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Arts & Culture

‘We Build Beauty in the Midst of Sadness’

Concert Features Musicians on Campus and Overseas to Connect, Reflect Amid War

By Maryland Today Staff

students playing string instruments on stage

Members of the University of Maryland Symphony Orchestra perform Barber's “Adagio for Strings,” conducted by Director David Neely, associate professor, conducting and ensembles, at the at "Music and Community in Response to War" concert at The Clarice Smith Performing Arts Center on Nov. 6.

Photos by Brian H. Crawford

Words have fallen short of expressing the swirl of grief, anger and fear since the start of the Israel-Hamas war. The University of Maryland on Monday night instead hosted a conversation through music.

Arts for All, along with the School of Music and The Clarice, organized “Music and Community in Response to War,” featuring performances by student ensembles and faculty members to bring the community together.

“What better way to do so than through the universal language of music,” said Senior Vice President and Provost Jennifer King Rice. “Especially in this moment when words are often not enough—when words can actually lead to misunderstanding all too easily.”

The evening also included a recording of the Jerusalem Youth Chorus singing “Reason to Love,” introduced in person by its founder and artistic director, Micah Hendler. The chorus is a program for young Israeli and Palestinian singers to create music and encourage dialogue in hopes of inspiring peace and equality. The chorus had been scheduled to perform at UMD this semester, before the start of the war.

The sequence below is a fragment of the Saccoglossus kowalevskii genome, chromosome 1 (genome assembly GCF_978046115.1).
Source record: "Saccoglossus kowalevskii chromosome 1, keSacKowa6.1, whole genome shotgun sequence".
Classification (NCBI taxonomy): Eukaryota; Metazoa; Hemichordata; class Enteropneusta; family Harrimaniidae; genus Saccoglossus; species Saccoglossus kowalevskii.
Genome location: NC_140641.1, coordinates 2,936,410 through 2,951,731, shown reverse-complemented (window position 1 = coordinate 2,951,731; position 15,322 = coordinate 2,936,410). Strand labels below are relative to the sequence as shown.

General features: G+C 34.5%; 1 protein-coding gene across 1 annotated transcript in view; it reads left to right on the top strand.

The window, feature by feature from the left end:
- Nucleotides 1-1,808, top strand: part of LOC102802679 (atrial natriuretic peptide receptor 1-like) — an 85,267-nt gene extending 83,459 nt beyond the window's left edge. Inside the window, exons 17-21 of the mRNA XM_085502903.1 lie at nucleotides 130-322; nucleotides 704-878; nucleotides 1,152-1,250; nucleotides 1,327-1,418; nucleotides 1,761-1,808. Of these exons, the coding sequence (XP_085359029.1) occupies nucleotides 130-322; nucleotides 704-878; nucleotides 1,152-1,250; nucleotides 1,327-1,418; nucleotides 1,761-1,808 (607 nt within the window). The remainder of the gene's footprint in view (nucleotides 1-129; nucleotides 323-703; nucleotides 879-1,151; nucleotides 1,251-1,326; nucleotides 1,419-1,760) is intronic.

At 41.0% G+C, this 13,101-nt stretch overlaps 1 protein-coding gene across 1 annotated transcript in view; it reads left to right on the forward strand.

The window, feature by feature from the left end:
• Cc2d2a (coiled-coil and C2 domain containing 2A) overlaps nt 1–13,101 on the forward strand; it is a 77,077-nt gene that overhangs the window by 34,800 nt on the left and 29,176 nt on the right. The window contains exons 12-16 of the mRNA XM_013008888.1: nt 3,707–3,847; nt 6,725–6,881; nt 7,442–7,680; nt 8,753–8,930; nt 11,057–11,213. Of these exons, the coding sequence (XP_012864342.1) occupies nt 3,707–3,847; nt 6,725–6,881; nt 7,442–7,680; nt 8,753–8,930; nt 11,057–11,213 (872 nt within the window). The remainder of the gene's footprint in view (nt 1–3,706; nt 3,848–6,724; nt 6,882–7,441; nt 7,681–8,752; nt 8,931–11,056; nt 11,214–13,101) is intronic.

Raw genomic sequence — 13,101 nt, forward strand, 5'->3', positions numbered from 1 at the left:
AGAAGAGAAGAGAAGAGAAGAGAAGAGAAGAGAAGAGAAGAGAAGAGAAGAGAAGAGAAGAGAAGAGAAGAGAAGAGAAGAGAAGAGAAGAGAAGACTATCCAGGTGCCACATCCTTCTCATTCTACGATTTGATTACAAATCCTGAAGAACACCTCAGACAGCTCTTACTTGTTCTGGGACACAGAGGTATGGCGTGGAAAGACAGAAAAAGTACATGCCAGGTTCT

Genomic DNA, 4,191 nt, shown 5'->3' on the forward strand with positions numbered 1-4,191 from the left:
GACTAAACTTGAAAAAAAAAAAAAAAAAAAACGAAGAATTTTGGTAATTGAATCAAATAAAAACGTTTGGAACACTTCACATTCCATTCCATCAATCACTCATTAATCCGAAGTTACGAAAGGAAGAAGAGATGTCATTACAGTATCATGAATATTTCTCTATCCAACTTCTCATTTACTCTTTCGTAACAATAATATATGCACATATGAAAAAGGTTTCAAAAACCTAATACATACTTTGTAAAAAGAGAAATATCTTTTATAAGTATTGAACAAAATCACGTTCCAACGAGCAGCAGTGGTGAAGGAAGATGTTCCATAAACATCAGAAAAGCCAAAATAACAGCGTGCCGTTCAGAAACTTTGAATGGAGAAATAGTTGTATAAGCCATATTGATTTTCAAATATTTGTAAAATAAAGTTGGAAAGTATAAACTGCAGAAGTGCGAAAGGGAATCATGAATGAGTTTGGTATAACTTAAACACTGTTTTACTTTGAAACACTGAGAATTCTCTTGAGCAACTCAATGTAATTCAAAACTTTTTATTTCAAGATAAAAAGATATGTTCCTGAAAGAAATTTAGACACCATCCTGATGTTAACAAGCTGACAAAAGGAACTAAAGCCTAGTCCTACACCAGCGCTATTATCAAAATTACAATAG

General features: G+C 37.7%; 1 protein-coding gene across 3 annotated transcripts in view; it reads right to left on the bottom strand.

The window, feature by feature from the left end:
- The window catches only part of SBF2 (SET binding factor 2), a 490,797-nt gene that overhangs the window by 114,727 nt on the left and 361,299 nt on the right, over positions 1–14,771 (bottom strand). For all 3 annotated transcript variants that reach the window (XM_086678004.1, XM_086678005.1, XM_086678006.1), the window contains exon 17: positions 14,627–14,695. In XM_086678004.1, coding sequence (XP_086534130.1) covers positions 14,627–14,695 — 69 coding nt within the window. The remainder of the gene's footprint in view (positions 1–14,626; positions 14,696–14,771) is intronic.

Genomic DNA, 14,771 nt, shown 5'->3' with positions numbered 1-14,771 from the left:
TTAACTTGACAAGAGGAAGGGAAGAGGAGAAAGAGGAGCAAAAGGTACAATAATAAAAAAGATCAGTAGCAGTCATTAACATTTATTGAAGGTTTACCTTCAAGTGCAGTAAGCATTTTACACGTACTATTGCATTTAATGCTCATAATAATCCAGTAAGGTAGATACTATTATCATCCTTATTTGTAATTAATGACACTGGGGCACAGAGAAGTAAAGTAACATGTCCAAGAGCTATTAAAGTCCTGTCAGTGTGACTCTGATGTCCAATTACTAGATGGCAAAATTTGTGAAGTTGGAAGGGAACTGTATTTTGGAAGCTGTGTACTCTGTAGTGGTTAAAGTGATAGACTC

The free concert swept across classical, chamber, pop and R&B, with songs written in response to loss, helplessness and a desire for comfort and connection. Craig Kier, director of Arts for All and an associate professor in the School of Music, said the artists sought to speak to concertgoers, no matter their perspective.

“We build beauty in the midst of sadness,” he said. “We shine light where there is darkness.”

a man plays a trumpet with a man playing piano behind him
Pianist Jeremiah Awoseye and Hart Guonjian-Pettit on trumpet play Horace Silver's "Peace."
A man sings and plays the piano
Associate Professor of voice and opera John Holiday performs renditions of "Strange Fruit," "Fix You" and "Lean on Me."
A man sings in a recording studio
Amer Abu Arqub, a Palestinian graduate of the Jerusalem Youth Chorus who is now its executive director, performs the original song “Reason to Love" during the virtual performance shown at the concert. (Video image courtesy of Jerusalem Youth Chorus)

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